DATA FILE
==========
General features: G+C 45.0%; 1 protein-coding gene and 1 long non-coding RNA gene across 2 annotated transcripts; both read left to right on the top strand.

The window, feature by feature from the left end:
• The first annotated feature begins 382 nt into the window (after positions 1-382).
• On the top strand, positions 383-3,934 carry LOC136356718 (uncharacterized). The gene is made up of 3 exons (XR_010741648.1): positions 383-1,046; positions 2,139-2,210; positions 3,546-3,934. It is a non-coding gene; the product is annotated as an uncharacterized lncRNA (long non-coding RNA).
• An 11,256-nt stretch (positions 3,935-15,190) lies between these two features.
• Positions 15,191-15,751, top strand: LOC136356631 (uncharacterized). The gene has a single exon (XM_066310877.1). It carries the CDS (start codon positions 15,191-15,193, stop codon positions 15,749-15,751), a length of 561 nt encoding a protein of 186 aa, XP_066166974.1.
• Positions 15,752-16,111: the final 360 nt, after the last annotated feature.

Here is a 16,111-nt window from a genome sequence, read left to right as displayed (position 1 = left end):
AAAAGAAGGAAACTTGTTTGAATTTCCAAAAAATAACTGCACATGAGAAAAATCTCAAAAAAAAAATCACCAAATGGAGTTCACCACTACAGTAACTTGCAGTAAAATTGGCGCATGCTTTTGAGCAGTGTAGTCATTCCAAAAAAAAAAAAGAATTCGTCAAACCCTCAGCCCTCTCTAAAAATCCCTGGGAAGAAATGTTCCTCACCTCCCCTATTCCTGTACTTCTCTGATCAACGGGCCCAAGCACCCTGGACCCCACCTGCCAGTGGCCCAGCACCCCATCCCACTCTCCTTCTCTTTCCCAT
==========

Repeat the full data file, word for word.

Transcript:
General features: G+C 45.0%; 1 protein-coding gene and 1 long non-coding RNA gene across 2 annotated transcripts; both read left to right on the top strand.

The window, feature by feature from the left end:
• The first annotated feature begins 382 nt into the window (after positions 1-382).
• On the top strand, positions 383-3,934 carry LOC136356718 (uncharacterized). The gene is made up of 3 exons (XR_010741648.1): positions 383-1,046; positions 2,139-2,210; positions 3,546-3,934. It is a non-coding gene; the product is annotated as an uncharacterized lncRNA (long non-coding RNA).
• An 11,256-nt stretch (positions 3,935-15,190) lies between these two features.
• Positions 15,191-15,751, top strand: LOC136356631 (uncharacterized). The gene has a single exon (XM_066310877.1). It carries the CDS (start codon positions 15,191-15,193, stop codon positions 15,749-15,751), a length of 561 nt encoding a protein of 186 aa, XP_066166974.1.
• Positions 15,752-16,111: the final 360 nt, after the last annotated feature.

Here is a 16,111-nt window from a genome sequence, read left to right as displayed (position 1 = left end):
AAAAGAAGGAAACTTGTTTGAATTTCCAAAAAATAACTGCACATGAGAAAAATCTCAAAAAAAAAATCACCAAATGGAGTTCACCACTACAGTAACTTGCAGTAAAATTGGCGCATGCTTTTGAGCAGTGTAGTCATTCCAAAAAAAAAAAAGAATTCGTCAAACCCTCAGCCCTCTCTAAAAATCCCTGGGAAGAAATGTTCCTCACCTCCCCTATTCCTGTACTTCTCTGATCAACGGGCCCAAGCACCCTGGACCCCACCTGCCAGTGGCCCAGCACCCCATCCCACTCTCCTTCTCTTTCCCAT